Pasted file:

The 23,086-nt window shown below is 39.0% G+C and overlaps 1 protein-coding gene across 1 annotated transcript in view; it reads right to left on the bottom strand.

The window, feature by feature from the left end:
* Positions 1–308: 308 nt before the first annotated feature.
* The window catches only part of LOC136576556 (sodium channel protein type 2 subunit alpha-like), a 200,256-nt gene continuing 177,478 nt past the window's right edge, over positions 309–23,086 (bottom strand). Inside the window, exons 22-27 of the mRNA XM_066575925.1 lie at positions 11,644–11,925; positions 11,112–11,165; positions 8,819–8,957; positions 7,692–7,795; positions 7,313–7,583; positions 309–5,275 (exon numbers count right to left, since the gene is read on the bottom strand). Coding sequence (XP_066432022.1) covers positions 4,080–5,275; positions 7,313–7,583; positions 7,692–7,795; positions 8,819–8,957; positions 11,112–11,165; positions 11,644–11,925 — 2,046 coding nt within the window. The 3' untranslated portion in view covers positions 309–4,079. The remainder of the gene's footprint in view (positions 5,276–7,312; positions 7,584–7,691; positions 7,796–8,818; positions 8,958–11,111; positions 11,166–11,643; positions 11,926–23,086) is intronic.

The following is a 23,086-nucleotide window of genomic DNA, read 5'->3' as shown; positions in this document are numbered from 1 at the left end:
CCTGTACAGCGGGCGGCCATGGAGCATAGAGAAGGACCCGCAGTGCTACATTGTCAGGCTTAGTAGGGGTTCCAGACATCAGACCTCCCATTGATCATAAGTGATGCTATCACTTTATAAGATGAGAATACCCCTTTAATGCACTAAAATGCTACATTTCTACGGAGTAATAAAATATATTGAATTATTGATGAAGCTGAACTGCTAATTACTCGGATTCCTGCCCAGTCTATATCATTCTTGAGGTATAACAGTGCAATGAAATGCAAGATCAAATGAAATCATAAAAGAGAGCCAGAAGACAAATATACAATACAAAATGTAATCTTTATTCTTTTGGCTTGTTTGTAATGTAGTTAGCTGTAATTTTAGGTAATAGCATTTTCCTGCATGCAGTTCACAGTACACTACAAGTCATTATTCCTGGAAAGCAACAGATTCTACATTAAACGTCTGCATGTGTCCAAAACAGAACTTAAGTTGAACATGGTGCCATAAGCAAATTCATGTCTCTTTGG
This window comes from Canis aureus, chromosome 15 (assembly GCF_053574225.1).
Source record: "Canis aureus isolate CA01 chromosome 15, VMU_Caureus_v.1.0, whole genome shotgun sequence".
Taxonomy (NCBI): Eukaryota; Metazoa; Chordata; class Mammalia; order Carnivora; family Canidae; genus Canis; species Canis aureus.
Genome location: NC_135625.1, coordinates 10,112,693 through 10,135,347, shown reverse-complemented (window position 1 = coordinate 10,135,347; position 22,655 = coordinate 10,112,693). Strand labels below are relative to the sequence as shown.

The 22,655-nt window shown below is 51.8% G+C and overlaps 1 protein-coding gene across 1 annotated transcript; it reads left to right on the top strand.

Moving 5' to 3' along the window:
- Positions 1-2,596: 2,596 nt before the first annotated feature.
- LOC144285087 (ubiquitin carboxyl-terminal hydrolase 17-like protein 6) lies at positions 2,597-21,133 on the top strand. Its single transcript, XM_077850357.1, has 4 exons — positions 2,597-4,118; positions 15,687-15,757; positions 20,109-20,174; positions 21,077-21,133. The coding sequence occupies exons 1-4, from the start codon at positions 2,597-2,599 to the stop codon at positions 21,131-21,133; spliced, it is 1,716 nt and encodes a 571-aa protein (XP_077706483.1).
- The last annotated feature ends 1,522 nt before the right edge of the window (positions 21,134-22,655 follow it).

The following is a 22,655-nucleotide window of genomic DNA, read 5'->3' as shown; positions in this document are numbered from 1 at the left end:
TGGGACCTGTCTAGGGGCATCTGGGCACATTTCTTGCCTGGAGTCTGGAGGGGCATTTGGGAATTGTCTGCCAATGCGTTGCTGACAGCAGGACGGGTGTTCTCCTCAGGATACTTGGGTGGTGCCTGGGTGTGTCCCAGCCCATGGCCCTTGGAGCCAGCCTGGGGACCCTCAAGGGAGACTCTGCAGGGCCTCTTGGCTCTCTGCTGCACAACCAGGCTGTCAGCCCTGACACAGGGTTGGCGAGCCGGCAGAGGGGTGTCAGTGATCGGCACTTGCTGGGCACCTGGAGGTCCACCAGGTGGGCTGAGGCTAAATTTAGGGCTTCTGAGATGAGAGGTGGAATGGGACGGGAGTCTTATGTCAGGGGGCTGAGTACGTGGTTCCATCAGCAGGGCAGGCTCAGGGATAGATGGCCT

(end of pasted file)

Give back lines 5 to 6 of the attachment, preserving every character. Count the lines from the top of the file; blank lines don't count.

The following is a 23,086-nucleotide window of genomic DNA, read 5'->3' as shown; positions in this document are numbered from 1 at the left end:
CCTGTACAGCGGGCGGCCATGGAGCATAGAGAAGGACCCGCAGTGCTACATTGTCAGGCTTAGTAGGGGTTCCAGACATCAGACCTCCCATTGATCATAAGTGATGCTATCACTTTATAAGATGAGAATACCCCTTTAATGCACTAAAATGCTACATTTCTACGGAGTAATAAAATATATTGAATTATTGATGAAGCTGAACTGCTAATTACTCGGATTCCTGCCCAGTCTATATCATTCTTGAGGTATAACAGTGCAATGAAATGCAAGATCAAATGAAATCATAAAAGAGAGCCAGAAGACAAATATACAATACAAAATGTAATCTTTATTCTTTTGGCTTGTTTGTAATGTAGTTAGCTGTAATTTTAGGTAATAGCATTTTCCTGCATGCAGTTCACAGTACACTACAAGTCATTATTCCTGGAAAGCAACAGATTCTACATTAAACGTCTGCATGTGTCCAAAACAGAACTTAAGTTGAACATGGTGCCATAAGCAAATTCATGTCTCTTTGG